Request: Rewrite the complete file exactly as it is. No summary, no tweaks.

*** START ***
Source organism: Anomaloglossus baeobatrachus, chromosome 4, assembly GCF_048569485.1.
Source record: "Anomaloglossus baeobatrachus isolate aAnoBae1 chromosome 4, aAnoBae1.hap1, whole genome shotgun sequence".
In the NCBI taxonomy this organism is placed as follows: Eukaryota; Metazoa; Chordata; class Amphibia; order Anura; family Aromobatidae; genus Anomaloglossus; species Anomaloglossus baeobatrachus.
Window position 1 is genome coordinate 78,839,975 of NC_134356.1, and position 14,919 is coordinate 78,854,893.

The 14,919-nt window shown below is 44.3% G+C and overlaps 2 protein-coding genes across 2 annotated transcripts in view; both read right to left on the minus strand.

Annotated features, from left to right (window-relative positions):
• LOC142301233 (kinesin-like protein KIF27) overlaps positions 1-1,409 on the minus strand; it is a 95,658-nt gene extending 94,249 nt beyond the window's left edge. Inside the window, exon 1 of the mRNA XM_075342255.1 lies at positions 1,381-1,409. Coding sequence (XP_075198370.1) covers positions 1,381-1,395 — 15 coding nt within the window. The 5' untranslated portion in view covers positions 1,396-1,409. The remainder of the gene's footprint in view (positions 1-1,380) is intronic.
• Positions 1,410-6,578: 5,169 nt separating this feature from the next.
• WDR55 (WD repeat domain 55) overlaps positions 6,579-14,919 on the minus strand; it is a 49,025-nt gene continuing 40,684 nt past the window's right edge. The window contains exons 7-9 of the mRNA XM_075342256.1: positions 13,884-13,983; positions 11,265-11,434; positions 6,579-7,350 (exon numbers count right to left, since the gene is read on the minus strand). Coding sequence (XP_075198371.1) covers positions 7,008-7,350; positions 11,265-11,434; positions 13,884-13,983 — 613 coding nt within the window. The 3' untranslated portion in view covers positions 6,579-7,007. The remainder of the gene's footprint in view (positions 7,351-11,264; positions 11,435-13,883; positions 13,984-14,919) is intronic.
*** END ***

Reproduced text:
Source organism: Anomaloglossus baeobatrachus, chromosome 4, assembly GCF_048569485.1.
Source record: "Anomaloglossus baeobatrachus isolate aAnoBae1 chromosome 4, aAnoBae1.hap1, whole genome shotgun sequence".
In the NCBI taxonomy this organism is placed as follows: Eukaryota; Metazoa; Chordata; class Amphibia; order Anura; family Aromobatidae; genus Anomaloglossus; species Anomaloglossus baeobatrachus.
Window position 1 is genome coordinate 78,839,975 of NC_134356.1, and position 14,919 is coordinate 78,854,893.

The 14,919-nt window shown below is 44.3% G+C and overlaps 2 protein-coding genes across 2 annotated transcripts in view; both read right to left on the minus strand.

Annotated features, from left to right (window-relative positions):
• LOC142301233 (kinesin-like protein KIF27) overlaps positions 1-1,409 on the minus strand; it is a 95,658-nt gene extending 94,249 nt beyond the window's left edge. Inside the window, exon 1 of the mRNA XM_075342255.1 lies at positions 1,381-1,409. Coding sequence (XP_075198370.1) covers positions 1,381-1,395 — 15 coding nt within the window. The 5' untranslated portion in view covers positions 1,396-1,409. The remainder of the gene's footprint in view (positions 1-1,380) is intronic.
• Positions 1,410-6,578: 5,169 nt separating this feature from the next.
• WDR55 (WD repeat domain 55) overlaps positions 6,579-14,919 on the minus strand; it is a 49,025-nt gene continuing 40,684 nt past the window's right edge. The window contains exons 7-9 of the mRNA XM_075342256.1: positions 13,884-13,983; positions 11,265-11,434; positions 6,579-7,350 (exon numbers count right to left, since the gene is read on the minus strand). Coding sequence (XP_075198371.1) covers positions 7,008-7,350; positions 11,265-11,434; positions 13,884-13,983 — 613 coding nt within the window. The 3' untranslated portion in view covers positions 6,579-7,007. The remainder of the gene's footprint in view (positions 7,351-11,264; positions 11,435-13,883; positions 13,984-14,919) is intronic.